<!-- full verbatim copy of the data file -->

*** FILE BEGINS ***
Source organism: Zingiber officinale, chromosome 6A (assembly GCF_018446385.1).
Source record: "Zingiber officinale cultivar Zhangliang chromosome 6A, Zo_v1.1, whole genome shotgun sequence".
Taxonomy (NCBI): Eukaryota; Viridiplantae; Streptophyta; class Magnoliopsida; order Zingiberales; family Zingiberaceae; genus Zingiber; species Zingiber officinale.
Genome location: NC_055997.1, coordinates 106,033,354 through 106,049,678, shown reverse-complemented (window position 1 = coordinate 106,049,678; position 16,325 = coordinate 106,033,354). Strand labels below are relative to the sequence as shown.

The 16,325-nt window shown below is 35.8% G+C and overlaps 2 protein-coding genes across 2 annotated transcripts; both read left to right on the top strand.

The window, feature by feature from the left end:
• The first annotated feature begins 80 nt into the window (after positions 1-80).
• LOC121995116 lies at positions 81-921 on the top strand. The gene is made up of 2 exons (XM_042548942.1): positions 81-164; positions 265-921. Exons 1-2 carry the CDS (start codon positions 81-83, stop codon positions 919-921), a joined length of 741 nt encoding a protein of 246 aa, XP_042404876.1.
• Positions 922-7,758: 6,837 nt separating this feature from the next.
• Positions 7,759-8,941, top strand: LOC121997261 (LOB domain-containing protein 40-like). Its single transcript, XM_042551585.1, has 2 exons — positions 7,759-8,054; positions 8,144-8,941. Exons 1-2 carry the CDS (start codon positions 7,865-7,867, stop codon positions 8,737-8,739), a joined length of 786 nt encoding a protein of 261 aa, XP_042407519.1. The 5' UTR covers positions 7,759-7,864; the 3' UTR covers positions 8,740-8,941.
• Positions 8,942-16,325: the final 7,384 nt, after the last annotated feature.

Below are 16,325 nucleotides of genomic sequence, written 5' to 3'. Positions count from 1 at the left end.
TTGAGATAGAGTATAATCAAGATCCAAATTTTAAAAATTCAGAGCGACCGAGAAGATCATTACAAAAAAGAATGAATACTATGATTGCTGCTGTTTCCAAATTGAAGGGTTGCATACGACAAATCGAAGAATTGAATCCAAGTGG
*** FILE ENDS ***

Source organism: Zingiber officinale, chromosome 6A (assembly GCF_018446385.1).
Source record: "Zingiber officinale cultivar Zhangliang chromosome 6A, Zo_v1.1, whole genome shotgun sequence".
Taxonomy (NCBI): Eukaryota; Viridiplantae; Streptophyta; class Magnoliopsida; order Zingiberales; family Zingiberaceae; genus Zingiber; species Zingiber officinale.
Genome location: NC_055997.1, coordinates 106,033,354 through 106,049,678, shown reverse-complemented (window position 1 = coordinate 106,049,678; position 16,325 = coordinate 106,033,354). Strand labels below are relative to the sequence as shown.

The 16,325-nt window shown below is 35.8% G+C and overlaps 2 protein-coding genes across 2 annotated transcripts; both read left to right on the top strand.

The window, feature by feature from the left end:
• The first annotated feature begins 80 nt into the window (after positions 1-80).
• LOC121995116 lies at positions 81-921 on the top strand. The gene is made up of 2 exons (XM_042548942.1): positions 81-164; positions 265-921. Exons 1-2 carry the CDS (start codon positions 81-83, stop codon positions 919-921), a joined length of 741 nt encoding a protein of 246 aa, XP_042404876.1.
• Positions 922-7,758: 6,837 nt separating this feature from the next.
• Positions 7,759-8,941, top strand: LOC121997261 (LOB domain-containing protein 40-like). Its single transcript, XM_042551585.1, has 2 exons — positions 7,759-8,054; positions 8,144-8,941. Exons 1-2 carry the CDS (start codon positions 7,865-7,867, stop codon positions 8,737-8,739), a joined length of 786 nt encoding a protein of 261 aa, XP_042407519.1. The 5' UTR covers positions 7,759-7,864; the 3' UTR covers positions 8,740-8,941.
• Positions 8,942-16,325: the final 7,384 nt, after the last annotated feature.

Below are 16,325 nucleotides of genomic sequence, written 5' to 3'. Positions count from 1 at the left end.
TTGAGATAGAGTATAATCAAGATCCAAATTTTAAAAATTCAGAGCGACCGAGAAGATCATTACAAAAAAGAATGAATACTATGATTGCTGCTGTTTCCAAATTGAAGGGTTGCATACGACAAATCGAAGAATTGAATCCAAGTGG